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Daniel Craig reprises his role as James Bond next year in No Time to Die.

Nicola Dove/MGM

So much of 2019 was spent debating the question of what, exactly, is cinema? Which means that we’re walking into 2020 with a complete and satisfactory answer, right? No matter the answer, the year ahead promises more of the same conundrum – Hollywood mega-franchises battling it out with the few studios (or streaming services) still interested in making films for those who don’t quite care what the Marvel Cinematic Universe is all about. But the big-budget franchise sphere doesn’t inherently have to disappoint, not with the right attitude and approach. Here, then, is a quick look at five of 2020′s potentially biggest mainstream films. (And for those interested, yes, Marvel is still planning world domination: Black Widow is out May 1 and The Eternals arrives Nov. 6.)

No Time to Die

Daniel Craig has been complaining about slipping himself into James Bond’s tuxedo for almost as long as he’s been 007, but his fifth and final (?) outing as the killer MI6 operative looks like a sharp-enough send-off. Director Cary Joji Fukunaga (True Detective) has a distinctive visual approach, the cast includes returning favourites (Ralph Fiennes, Jeffrey Wright, Léa Seydoux) and intriguing fresh faces (Ana de Armas, Rami Malek), and there’s one motorcycle stunt singled out in the trailer that looks appropriately stupid/stupendous. And just think – as soon as the film is over, we can get back to debating more important matters in the world, such as: Who will be the next actor to complain about being locked into the James Bond franchise? (April 8)

Fast & Furious 9

It might seem odd to trumpet the ninth instalment of a franchise (10th, if you count 2019′s Hobbs & Shaw spin-off, which I most certainly do) as being anything close to revolutionary for a major studio. But, Fast & Furious also kind of is. What other brand can sustain so many of these films, with such a diverse cast and still keep things absolutely, unexpectedly bananas? I am 100-per-cent confident that this F&F film will be ridiculous, but also ridiculously well-done, given it marks the return of Justin Lin, the series’s best director and a filmmaker who knows how to balance tongue-in-cheek spectacle with emotional sincerity – a complicated formula that has kept the F&F reputation humming as long as it has. (May 22)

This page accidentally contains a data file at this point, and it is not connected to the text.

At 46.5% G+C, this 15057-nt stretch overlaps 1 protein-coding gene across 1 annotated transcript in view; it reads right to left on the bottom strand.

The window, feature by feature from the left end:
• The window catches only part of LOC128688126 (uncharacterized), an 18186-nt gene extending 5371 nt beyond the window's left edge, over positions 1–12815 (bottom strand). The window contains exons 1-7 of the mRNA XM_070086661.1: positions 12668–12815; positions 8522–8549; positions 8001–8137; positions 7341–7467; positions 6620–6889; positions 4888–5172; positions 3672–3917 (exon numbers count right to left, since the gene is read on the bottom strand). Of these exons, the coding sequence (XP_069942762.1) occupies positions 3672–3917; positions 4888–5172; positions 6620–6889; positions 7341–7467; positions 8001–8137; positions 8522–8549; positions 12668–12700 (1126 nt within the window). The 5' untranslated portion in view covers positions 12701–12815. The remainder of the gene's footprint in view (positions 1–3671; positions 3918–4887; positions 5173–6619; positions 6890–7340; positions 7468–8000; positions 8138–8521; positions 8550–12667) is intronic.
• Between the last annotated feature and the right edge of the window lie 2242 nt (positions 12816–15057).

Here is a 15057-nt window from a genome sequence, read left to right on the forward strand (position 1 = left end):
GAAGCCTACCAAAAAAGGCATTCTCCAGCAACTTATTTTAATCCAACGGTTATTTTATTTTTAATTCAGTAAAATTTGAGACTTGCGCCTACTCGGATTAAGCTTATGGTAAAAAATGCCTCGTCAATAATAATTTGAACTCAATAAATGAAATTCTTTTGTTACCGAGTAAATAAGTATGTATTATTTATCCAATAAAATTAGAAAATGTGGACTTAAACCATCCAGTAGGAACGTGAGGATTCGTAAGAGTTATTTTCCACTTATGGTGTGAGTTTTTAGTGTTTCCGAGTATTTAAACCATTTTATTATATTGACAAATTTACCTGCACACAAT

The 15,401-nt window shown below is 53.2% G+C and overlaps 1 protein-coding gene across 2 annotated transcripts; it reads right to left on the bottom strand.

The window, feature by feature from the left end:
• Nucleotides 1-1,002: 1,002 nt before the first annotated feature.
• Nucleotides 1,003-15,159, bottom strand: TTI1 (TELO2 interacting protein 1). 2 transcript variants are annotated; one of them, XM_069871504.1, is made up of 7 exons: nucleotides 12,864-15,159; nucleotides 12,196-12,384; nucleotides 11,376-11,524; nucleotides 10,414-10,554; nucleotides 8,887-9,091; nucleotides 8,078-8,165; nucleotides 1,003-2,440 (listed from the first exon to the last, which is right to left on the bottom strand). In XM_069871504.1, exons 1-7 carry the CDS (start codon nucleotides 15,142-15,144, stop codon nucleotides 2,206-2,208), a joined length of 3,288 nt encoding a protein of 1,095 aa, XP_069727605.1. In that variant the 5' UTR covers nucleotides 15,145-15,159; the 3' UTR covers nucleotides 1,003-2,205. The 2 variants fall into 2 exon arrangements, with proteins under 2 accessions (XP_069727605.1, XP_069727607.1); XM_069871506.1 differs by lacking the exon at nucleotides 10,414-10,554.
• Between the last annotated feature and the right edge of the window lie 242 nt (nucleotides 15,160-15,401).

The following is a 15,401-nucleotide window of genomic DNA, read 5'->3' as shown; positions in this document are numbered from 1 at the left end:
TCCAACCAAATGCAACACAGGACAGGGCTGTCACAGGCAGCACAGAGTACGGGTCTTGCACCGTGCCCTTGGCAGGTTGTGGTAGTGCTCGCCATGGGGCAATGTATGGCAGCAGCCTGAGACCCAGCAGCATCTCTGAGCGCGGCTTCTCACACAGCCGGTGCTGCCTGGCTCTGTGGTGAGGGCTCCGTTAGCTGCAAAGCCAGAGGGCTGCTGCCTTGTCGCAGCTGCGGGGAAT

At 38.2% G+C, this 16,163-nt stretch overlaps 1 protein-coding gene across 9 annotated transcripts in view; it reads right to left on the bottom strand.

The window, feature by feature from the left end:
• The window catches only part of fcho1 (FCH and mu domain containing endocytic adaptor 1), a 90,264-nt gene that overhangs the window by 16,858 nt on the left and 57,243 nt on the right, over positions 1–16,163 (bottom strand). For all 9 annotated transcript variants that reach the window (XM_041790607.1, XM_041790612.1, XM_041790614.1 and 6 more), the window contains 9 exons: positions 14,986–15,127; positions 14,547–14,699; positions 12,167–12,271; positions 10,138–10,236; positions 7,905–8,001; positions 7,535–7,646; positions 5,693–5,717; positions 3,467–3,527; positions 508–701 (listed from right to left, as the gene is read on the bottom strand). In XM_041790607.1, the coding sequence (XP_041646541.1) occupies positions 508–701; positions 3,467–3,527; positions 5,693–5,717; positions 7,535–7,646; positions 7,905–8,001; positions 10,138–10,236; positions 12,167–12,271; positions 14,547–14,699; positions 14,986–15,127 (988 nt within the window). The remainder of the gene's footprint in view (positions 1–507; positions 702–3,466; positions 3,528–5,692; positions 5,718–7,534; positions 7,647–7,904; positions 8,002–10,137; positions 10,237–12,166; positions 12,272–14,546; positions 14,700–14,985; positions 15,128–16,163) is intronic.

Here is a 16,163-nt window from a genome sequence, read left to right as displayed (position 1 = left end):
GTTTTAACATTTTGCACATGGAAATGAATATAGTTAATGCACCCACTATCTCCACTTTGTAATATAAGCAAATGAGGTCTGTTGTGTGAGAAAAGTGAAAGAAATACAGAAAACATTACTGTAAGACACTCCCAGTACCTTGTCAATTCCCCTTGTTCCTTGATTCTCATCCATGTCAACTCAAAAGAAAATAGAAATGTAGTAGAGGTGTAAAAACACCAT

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Tenet

Little is known about Christopher Nolan’s latest project, except for a trailer that was released in December hinting at spies and time travel. Tenet might be an elevated sci-fi tale a la Nolan’s Inception, or it might be something completely different (although I’m not exactly expecting a light rom-com). Co-stars Robert Pattinson, Elizabeth Debicki and Nolan mainstay Michael Caine might know more. Or maybe not. Either way, I’ll be watching. (July 17)

The Many Saints of Newark

Oh, marone! Twenty-one years after it premiered on HBO and changed the television landscape forever, The Sopranos is finally getting a big-screen spin-off. In this prequel, set in the 1960s and 70s, series creator David Chase and regular Sopranos director Alan Taylor look at an earlier period of New Jersey crime. The film will reportedly feature zero actors from the original series – an opening voice-over featuring Tony Sirico was apparently filmed then scrapped – but a whole lot of familiar faces: Alessandro Nivola, Jon Bernthal, Vera Farmiga, Ray Liotta and, as a young Tony Soprano, Michael Gandolfini, son of the late series star James. Get your gabagool ready for what promises to either be the best or worst decision Chase made since cutting to black in the back of Holsten’s. (Sept. 25)

Dune

With a new Dune, Quebec’s Denis Villeneuve has graduated from making a sequel to one of the most beloved cult classics of all time with Blade Runner 2049 to remaking one of the most polarizing curiosities of all time. Expect Dune 2.0 to be slightly more coherent than David Lynch’s 1984 attempt at distilling Frank Herbert’s novel, but weird all the same. This is, after all, an adaptation of a fantasy epic that takes place on a desert planet populated by giant sandworms. However Villeneuve’s version turns out, we can all marvel at how he assembled an overloaded cast including Timothée Chalamet, Oscar Isaac, Josh Brolin, Charlotte Rampling, Zendaya and Javier Bardem. (Dec. 18)

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